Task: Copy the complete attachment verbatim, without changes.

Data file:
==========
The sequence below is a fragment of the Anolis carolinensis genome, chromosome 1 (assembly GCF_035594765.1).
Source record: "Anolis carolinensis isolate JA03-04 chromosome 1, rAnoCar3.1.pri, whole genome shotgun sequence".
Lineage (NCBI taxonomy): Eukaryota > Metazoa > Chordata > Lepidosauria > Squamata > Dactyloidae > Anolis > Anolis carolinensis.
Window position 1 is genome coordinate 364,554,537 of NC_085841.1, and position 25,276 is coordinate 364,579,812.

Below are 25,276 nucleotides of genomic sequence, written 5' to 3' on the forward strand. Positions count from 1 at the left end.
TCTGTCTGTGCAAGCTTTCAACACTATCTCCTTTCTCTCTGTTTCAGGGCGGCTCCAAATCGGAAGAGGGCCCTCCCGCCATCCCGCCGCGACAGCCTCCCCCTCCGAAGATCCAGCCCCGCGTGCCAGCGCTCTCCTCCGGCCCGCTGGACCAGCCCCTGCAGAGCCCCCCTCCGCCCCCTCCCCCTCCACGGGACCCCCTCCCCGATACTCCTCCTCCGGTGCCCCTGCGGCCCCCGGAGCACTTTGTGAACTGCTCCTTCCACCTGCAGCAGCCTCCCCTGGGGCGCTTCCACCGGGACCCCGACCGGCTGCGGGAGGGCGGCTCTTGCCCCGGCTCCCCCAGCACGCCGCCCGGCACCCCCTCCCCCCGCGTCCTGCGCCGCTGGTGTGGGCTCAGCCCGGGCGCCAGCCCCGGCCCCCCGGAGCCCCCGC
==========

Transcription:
The sequence below is a fragment of the Anolis carolinensis genome, chromosome 1 (assembly GCF_035594765.1).
Source record: "Anolis carolinensis isolate JA03-04 chromosome 1, rAnoCar3.1.pri, whole genome shotgun sequence".
Lineage (NCBI taxonomy): Eukaryota > Metazoa > Chordata > Lepidosauria > Squamata > Dactyloidae > Anolis > Anolis carolinensis.
Window position 1 is genome coordinate 364,554,537 of NC_085841.1, and position 25,276 is coordinate 364,579,812.

Below are 25,276 nucleotides of genomic sequence, written 5' to 3' on the forward strand. Positions count from 1 at the left end.
TCTGTCTGTGCAAGCTTTCAACACTATCTCCTTTCTCTCTGTTTCAGGGCGGCTCCAAATCGGAAGAGGGCCCTCCCGCCATCCCGCCGCGACAGCCTCCCCCTCCGAAGATCCAGCCCCGCGTGCCAGCGCTCTCCTCCGGCCCGCTGGACCAGCCCCTGCAGAGCCCCCCTCCGCCCCCTCCCCCTCCACGGGACCCCCTCCCCGATACTCCTCCTCCGGTGCCCCTGCGGCCCCCGGAGCACTTTGTGAACTGCTCCTTCCACCTGCAGCAGCCTCCCCTGGGGCGCTTCCACCGGGACCCCGACCGGCTGCGGGAGGGCGGCTCTTGCCCCGGCTCCCCCAGCACGCCGCCCGGCACCCCCTCCCCCCGCGTCCTGCGCCGCTGGTGTGGGCTCAGCCCGGGCGCCAGCCCCGGCCCCCCGGAGCCCCCGC